Supreme Court’s New Term Features Key Labor and Employment Disputes


This week marks the start of the Supreme Court’s new term. It’s been little more than three months since the Court ended its last term by legalizing same-sex marriage and rebuffing the latest challenge to the Affordable Care Act.

While the Court’s 2015-2016 schedule does not yet include a case of that magnitude, there are still some notable labor and employment law cases on the docket with others likely to be added. Here are three issues to be decided that employment and labor watchers cannot afford to miss:

1.    Future of Public Employee Unions

The Supreme Court will soon hear a landmark labor case challenging the mandatory union dues that nearly all California teachers are required to pay. Since 1977, unions have generally been allowed to collect dues from all public or private employees whether they belong to a union or not, so long as the fees are related to collective bargaining issues such as wage disputes and contract negotiations. But the future of that practice is now in doubt.

The case of Friedrichs v. California Teachers Association presents a direct challenge to the collection of these mandatory union dues. A group of teachers object on First Amendment grounds to being compelled to support the union in this manner. And since the state’s public employee unions represent hundreds of thousands of workers, the stakes are significant.

Union supporters argue that all public employees must pay union dues to prevent a “free rider” problem of workers who benefit through higher pay from collectively bargained agreements without having contributed to the negotiation cost.

2.    Fair Credit Reporting Act

Can an internet people-search company be sued for displaying false information about a Virginia man to potential employers? This intriguing Fair Credit Reporting Act (FCRA) question in Spokeo v. Robins has attracted the attention of leading tech giants Google, Facebook, eBay and Yahoo, all of which are backing Spokeo.

FCRA sets standards for how consumer credit information is collected, stored and shared. And as some employers have learned the hard way, hefty settlements can result for those that misuse information under FCRA.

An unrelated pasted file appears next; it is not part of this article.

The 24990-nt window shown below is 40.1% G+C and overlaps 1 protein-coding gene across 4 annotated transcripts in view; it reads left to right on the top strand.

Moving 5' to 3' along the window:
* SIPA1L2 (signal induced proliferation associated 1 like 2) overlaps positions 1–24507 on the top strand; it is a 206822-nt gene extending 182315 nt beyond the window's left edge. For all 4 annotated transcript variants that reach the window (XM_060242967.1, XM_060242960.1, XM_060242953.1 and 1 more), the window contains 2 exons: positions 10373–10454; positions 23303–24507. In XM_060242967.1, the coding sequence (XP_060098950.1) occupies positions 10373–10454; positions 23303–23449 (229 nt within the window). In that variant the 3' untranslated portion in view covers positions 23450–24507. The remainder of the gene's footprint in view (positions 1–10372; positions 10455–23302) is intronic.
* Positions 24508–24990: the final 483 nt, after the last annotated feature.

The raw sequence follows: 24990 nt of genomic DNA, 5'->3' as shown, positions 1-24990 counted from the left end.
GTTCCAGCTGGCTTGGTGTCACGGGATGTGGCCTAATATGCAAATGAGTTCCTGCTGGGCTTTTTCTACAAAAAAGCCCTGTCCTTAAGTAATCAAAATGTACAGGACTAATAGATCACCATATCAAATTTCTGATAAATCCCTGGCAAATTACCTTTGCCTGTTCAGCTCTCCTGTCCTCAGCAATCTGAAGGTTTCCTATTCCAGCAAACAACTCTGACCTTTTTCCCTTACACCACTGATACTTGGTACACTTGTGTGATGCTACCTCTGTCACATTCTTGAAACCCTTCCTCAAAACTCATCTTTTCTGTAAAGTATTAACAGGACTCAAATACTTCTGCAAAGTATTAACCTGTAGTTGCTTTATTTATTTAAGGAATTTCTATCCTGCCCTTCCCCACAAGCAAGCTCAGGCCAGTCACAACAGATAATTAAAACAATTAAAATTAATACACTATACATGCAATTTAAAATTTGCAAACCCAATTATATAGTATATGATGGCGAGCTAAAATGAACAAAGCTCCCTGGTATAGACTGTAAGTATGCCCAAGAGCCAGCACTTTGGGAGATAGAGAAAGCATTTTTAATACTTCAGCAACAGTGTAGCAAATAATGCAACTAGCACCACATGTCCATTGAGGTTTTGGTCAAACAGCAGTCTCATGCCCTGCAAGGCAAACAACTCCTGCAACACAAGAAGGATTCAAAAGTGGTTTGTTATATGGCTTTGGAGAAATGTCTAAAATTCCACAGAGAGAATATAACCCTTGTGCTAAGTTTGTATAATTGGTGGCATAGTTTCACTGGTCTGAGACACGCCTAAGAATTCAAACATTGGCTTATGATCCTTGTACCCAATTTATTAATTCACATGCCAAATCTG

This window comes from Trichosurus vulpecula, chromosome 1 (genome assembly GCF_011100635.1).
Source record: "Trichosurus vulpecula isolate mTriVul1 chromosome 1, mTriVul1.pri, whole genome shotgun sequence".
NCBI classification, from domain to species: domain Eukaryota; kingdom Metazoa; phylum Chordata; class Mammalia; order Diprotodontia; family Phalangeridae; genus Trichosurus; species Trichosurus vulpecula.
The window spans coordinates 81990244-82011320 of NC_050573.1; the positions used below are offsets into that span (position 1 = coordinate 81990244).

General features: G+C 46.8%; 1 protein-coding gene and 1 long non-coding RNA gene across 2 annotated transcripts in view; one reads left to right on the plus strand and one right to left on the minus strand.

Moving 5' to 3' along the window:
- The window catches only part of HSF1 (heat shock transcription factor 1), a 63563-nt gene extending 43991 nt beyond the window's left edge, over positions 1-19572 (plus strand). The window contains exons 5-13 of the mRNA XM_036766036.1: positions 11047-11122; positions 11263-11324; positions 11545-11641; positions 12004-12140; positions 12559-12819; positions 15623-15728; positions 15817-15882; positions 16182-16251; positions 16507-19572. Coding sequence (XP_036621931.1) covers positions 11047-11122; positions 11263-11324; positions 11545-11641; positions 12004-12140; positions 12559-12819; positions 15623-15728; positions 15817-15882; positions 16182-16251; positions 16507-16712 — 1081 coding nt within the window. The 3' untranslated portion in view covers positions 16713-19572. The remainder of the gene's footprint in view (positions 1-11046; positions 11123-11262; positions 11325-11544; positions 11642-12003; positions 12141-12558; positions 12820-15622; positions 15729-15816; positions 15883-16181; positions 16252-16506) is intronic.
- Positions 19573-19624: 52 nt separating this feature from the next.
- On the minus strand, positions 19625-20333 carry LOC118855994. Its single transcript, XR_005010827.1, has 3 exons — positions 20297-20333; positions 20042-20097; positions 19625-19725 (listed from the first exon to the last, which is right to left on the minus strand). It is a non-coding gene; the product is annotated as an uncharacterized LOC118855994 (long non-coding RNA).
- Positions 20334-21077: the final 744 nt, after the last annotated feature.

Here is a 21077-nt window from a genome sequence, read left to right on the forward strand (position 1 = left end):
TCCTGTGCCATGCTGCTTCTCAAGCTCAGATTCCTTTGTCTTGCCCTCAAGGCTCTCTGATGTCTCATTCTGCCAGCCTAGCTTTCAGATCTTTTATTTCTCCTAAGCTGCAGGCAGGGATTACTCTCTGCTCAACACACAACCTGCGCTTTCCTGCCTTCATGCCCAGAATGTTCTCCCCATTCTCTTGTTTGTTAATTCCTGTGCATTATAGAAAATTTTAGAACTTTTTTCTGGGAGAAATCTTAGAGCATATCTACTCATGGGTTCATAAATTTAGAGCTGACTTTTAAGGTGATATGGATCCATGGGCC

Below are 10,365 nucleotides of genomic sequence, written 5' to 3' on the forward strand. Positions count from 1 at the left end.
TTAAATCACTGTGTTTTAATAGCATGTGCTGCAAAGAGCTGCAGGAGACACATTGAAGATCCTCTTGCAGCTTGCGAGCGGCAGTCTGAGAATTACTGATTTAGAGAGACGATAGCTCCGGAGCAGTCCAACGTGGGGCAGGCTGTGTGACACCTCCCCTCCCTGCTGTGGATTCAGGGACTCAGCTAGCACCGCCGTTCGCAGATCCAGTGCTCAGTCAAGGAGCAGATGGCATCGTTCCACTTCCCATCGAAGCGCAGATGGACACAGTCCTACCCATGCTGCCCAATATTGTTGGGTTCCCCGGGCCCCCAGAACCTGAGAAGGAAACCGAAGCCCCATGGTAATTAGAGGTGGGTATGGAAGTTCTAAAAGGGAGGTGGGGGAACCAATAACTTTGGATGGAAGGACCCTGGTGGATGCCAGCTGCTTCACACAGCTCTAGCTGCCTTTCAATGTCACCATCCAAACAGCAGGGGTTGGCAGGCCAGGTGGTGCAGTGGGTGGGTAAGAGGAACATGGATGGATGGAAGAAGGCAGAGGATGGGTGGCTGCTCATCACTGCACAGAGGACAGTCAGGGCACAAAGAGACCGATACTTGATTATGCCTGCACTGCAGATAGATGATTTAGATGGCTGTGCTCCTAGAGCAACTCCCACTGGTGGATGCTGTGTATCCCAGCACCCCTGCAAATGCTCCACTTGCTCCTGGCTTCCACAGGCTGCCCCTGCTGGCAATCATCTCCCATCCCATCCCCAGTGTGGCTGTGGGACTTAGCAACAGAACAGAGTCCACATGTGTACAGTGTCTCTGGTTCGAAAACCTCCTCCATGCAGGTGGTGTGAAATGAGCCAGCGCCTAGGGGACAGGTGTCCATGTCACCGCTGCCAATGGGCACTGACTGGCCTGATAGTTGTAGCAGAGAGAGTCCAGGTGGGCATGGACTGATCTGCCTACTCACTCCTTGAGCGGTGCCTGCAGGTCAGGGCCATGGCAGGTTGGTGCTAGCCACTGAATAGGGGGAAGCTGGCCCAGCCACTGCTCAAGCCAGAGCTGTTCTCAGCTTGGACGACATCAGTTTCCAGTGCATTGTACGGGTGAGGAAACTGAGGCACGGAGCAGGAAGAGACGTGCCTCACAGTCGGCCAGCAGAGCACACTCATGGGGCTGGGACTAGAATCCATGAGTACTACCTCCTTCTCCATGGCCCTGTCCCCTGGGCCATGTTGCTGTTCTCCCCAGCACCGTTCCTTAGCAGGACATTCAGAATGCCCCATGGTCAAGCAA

Thomas Robins claims Spokeo damaged his employment prospects by displaying inaccurate details about his job status, educational background, age and wealth. But the company defends that Robins cannot show how he was financially harmed by the incorrect information. It also argues that as a people-search engine rather than a credit reporting agency, it falls outside the scope of FCRA coverage.

The Obama administration disagrees and is siding with Robins. The Supreme Court will hear arguments in the case in early November.

3.    Costly Wage-and-Hour Class Action

Also early next month, the justices will examine a $5.8 million class action award involving more than 3,000 workers at a Tyson Foods pork-processing plant in Iowa. The workers claim Tyson violated the Fair Labor Standards Act by failing to pay them for time spent donning and doffing their protective equipment as well as for time spent walking to and from their work stations.

But on appeal, Tyson argues that many of the workers suffered no actual injury. At trial, the workers were allowed to prove damages to the class by likening all class members to an “average employee.” The company claims this statistical sampling was in error.

How the Supreme Court resolves the case could affect many employment-related class actions. In 2011, the Court held 5-4 in Wal-Mart Stores v. Dukes that a class of 1.5 million female workers should not have been certified since there was no proof the women had suffered the same injury. If the justices take a similar view of the Tyson case, then the damages award could be in jeopardy.

4.    And That’s Not All…

The Court often adds its most contentious cases after the term has begun. The most notable hot-button issue percolating where the justices could grant review is a sequel to the 2014 Hobby Lobby ruling, in which the Court allowed for-profit companies to seek religious exemptions from the ACA’s contraceptive coverage requirements.

The latest birth control dispute involves a series of challenges brought by religious-affiliated employers who claim having to offer contraceptive coverage to their employees, even indirectly through third parties, violates those employers’ religious freedoms.

What do you think is the biggest employment issue crying out for Supreme Court review? Share your thoughts by leaving a comment below or by connecting with me on Twitter @DavidWeisenfeld.


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